As you’ve been perusing your Portland Open Studios Tour guide, you may have noticed the media legend, “pnt,” short for Printmaking. So just what is printmaking? It isn’t just any art on paper. True prints are original pieces of art, even if made in multiples known as editions. Prints are created by applying ink to a surface via a matrix such as a woodblock or metal plate; or by pushing it through a screen such as a silkscreen. Printmakers can spend weeks, months, and sometimes years, creating the printing matrix with the final result unknown until it is finally inked and printed. The first printing is often approached with trepidation, particularly if many hours of work have been invested in the matrix. It is the moment of truth, and every printmaker has experienced moments of elation as well as disappointments upon seeing the first print. If the first printing does not yield the desired result the matrix will be re-worked until it produces a satisfying finished image. The matrix may then be used to produce prints until it wears out, or if the printmaker choses to limit the edition, until the edition is complete. The matrix may then be canceled by destroying or defacing the plate, or the printmaker may chose to retain it for future editions.
Editioned prints may vary subtly from impression to impression as a result of wear to the matrix, or the human hand of the printmaker. They’re typically signed and numbered with pencil by the artist, and may incorporate multiple printings of the same or different plates, or alterations after printing such as painting or collage. In Oregon, prints should be accompanied by a certificate including information such as the title of the art, the method of printmaking, the number of prints created, when and where they were printed, and whether or not other editions of the same print have been made.
Printmakers work in a wide variety of styles, ranging from extremely hands-on spoon printing where the ink is massaged into the paper by rubbing with a wooden spoon, to printing with a mechanized press. If you were to visit all eight printmakers on the Portland Open Studios tour, you’d see each utilizing different techniques and materials with very different results. Some will use modern materials such as photopolymer to translate photographs into plates, which may be inked and arranged to create collage effects. Others will work etch metal with acid and create subtly toned intaglio plates, into which ink is carefully rubbed, then transferred to wet paper via an etching press. A few practice woodcut, the earliest form of printmaking; and many have created their own hybrid style from various printmaking traditions. Visit a few printmakers during Portland Open Studios Tour and discover the possibilities for yourself!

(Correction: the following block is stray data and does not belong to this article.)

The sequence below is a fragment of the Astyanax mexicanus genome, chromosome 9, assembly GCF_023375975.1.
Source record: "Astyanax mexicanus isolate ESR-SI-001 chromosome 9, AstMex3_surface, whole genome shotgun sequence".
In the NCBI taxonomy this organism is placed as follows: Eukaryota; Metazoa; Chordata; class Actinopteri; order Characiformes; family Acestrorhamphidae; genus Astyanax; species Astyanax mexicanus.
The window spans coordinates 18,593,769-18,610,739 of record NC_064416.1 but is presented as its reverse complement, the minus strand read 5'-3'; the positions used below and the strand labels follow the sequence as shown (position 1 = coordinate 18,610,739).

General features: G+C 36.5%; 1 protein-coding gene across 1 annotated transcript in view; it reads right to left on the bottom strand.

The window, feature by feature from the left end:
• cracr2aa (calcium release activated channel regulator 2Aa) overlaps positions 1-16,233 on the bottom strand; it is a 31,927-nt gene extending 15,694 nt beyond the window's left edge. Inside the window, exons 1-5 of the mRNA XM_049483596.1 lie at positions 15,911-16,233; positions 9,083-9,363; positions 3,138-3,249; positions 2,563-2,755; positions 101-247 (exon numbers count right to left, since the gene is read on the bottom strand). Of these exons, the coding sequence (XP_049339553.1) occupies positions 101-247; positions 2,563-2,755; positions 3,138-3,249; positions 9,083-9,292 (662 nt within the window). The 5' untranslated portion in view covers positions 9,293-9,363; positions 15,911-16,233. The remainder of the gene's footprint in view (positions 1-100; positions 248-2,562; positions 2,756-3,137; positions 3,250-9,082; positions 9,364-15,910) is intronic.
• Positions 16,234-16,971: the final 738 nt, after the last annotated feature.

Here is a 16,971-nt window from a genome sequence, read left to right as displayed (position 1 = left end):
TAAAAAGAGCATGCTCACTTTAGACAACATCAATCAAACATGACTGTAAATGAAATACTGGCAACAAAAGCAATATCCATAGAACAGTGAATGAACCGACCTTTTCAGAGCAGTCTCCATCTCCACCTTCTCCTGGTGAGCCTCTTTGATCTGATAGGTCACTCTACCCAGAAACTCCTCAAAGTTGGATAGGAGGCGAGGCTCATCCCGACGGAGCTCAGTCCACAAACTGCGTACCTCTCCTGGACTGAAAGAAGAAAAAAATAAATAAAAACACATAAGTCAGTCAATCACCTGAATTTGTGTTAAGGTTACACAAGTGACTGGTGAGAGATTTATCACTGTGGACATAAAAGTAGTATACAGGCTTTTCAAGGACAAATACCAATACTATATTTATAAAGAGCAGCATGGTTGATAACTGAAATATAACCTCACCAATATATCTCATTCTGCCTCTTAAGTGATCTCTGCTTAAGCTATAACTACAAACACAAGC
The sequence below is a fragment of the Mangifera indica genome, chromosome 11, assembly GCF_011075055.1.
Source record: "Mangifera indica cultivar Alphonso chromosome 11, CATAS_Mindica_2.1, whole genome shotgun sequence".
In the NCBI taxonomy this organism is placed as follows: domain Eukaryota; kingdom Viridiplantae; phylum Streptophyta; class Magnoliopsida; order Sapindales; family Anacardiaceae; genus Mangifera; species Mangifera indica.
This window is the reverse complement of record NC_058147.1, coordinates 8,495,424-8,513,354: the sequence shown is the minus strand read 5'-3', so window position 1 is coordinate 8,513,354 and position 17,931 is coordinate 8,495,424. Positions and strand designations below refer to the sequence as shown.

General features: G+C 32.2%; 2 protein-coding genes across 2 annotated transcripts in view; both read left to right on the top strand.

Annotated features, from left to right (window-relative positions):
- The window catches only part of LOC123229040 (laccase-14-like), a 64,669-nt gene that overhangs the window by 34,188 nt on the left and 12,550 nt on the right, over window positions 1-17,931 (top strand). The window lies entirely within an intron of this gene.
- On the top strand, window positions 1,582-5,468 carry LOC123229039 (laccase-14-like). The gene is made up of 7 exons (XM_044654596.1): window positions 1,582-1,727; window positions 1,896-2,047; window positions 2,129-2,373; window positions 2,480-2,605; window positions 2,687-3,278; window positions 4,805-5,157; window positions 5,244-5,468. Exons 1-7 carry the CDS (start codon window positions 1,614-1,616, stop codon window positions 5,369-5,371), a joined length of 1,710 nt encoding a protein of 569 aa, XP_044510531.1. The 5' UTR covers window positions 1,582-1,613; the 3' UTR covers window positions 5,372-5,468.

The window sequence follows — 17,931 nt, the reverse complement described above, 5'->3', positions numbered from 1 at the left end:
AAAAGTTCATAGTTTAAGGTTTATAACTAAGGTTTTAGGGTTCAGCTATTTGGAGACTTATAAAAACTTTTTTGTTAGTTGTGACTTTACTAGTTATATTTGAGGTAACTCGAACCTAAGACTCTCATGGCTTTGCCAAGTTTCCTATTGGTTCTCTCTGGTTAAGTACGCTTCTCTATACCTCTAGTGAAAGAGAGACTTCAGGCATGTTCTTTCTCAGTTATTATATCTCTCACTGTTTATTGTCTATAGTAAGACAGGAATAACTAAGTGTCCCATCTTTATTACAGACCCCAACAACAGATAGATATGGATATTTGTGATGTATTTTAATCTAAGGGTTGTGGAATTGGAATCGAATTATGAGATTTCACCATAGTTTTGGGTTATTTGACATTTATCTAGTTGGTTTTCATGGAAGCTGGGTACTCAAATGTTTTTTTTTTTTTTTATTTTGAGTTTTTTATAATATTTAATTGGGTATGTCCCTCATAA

We recently updated our 800 square garage so that it adapts to fit the occasion: studio, rumpus room, gathering spot. In mid October, it will be a place to show our collaborative work through Portland Open Studios. You’ll see a range of furniture pieces like wall mounted desks, floor pieces and folding screens, as well as a new line of earrings made from dyed and natural wood veneers.
We will also be demonstrating how we vacuum form our curved wood panels, and show how the marquetry process works, going from a rough sketch to a finished piece of furniture.
When we are not collaborating, Anne creates public art installations, often working with designers, architects, artists, fabricators, public and private partners. She also loves to tend the home garden. This summer she grew an additional garden at the new Mount Tabor Community Garden and in September delivered tomatoes, tomatillos and peppers to nearby Franklin High Foods class so students could make fresh salsas. Michael crafts furniture and cabinetwork for numerous clients in the Pacific Northwest. He studied furniture making, weaving and design at the Oregon School of Arts and Crafts in the early 1980’s. Michael’s furniture influences are past masters of woodworking, most notably Jacque Emile Ruhlman and Michael Frank, as well as contemporary furniture makers such as Wendell Castle and Silas Kopf.